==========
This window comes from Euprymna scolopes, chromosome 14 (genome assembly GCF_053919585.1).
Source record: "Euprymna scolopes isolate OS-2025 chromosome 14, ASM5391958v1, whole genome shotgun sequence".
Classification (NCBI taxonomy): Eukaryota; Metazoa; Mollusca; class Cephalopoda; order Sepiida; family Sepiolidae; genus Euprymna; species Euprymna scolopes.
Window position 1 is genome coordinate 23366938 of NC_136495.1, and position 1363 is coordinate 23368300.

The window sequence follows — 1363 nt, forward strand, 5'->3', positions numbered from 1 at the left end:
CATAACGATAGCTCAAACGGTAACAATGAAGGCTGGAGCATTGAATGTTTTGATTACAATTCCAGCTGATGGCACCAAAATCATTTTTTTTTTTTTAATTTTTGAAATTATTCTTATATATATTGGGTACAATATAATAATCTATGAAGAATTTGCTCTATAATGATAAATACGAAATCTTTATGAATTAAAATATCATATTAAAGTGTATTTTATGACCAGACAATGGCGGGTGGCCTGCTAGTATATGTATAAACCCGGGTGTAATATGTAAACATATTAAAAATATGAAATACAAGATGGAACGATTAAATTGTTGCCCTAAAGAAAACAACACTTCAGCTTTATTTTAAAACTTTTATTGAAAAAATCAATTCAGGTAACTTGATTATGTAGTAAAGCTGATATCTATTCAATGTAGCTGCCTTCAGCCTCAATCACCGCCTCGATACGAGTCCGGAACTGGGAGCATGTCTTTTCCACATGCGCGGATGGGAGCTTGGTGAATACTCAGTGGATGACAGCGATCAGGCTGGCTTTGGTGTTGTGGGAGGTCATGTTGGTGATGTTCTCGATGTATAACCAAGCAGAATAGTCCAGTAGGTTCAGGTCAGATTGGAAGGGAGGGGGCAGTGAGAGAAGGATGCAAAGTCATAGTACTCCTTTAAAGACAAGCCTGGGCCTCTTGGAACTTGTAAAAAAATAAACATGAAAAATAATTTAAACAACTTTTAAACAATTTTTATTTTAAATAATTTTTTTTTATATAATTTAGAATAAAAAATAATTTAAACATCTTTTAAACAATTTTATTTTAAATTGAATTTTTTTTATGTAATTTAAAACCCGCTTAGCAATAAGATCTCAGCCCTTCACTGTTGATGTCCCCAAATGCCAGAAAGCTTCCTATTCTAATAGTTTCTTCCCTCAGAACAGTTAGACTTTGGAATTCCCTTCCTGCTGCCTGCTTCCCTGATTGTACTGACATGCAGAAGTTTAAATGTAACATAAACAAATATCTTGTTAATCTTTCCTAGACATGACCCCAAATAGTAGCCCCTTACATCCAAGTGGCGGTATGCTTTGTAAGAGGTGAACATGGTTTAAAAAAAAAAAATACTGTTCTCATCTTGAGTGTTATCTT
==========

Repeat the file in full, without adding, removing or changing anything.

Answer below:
This window comes from Euprymna scolopes, chromosome 14 (genome assembly GCF_053919585.1).
Source record: "Euprymna scolopes isolate OS-2025 chromosome 14, ASM5391958v1, whole genome shotgun sequence".
Classification (NCBI taxonomy): Eukaryota; Metazoa; Mollusca; class Cephalopoda; order Sepiida; family Sepiolidae; genus Euprymna; species Euprymna scolopes.
Window position 1 is genome coordinate 23366938 of NC_136495.1, and position 1363 is coordinate 23368300.

The window sequence follows — 1363 nt, forward strand, 5'->3', positions numbered from 1 at the left end:
CATAACGATAGCTCAAACGGTAACAATGAAGGCTGGAGCATTGAATGTTTTGATTACAATTCCAGCTGATGGCACCAAAATCATTTTTTTTTTTTTAATTTTTGAAATTATTCTTATATATATTGGGTACAATATAATAATCTATGAAGAATTTGCTCTATAATGATAAATACGAAATCTTTATGAATTAAAATATCATATTAAAGTGTATTTTATGACCAGACAATGGCGGGTGGCCTGCTAGTATATGTATAAACCCGGGTGTAATATGTAAACATATTAAAAATATGAAATACAAGATGGAACGATTAAATTGTTGCCCTAAAGAAAACAACACTTCAGCTTTATTTTAAAACTTTTATTGAAAAAATCAATTCAGGTAACTTGATTATGTAGTAAAGCTGATATCTATTCAATGTAGCTGCCTTCAGCCTCAATCACCGCCTCGATACGAGTCCGGAACTGGGAGCATGTCTTTTCCACATGCGCGGATGGGAGCTTGGTGAATACTCAGTGGATGACAGCGATCAGGCTGGCTTTGGTGTTGTGGGAGGTCATGTTGGTGATGTTCTCGATGTATAACCAAGCAGAATAGTCCAGTAGGTTCAGGTCAGATTGGAAGGGAGGGGGCAGTGAGAGAAGGATGCAAAGTCATAGTACTCCTTTAAAGACAAGCCTGGGCCTCTTGGAACTTGTAAAAAAATAAACATGAAAAATAATTTAAACAACTTTTAAACAATTTTTATTTTAAATAATTTTTTTTTATATAATTTAGAATAAAAAATAATTTAAACATCTTTTAAACAATTTTATTTTAAATTGAATTTTTTTTATGTAATTTAAAACCCGCTTAGCAATAAGATCTCAGCCCTTCACTGTTGATGTCCCCAAATGCCAGAAAGCTTCCTATTCTAATAGTTTCTTCCCTCAGAACAGTTAGACTTTGGAATTCCCTTCCTGCTGCCTGCTTCCCTGATTGTACTGACATGCAGAAGTTTAAATGTAACATAAACAAATATCTTGTTAATCTTTCCTAGACATGACCCCAAATAGTAGCCCCTTACATCCAAGTGGCGGTATGCTTTGTAAGAGGTGAACATGGTTTAAAAAAAAAAAATACTGTTCTCATCTTGAGTGTTATCTT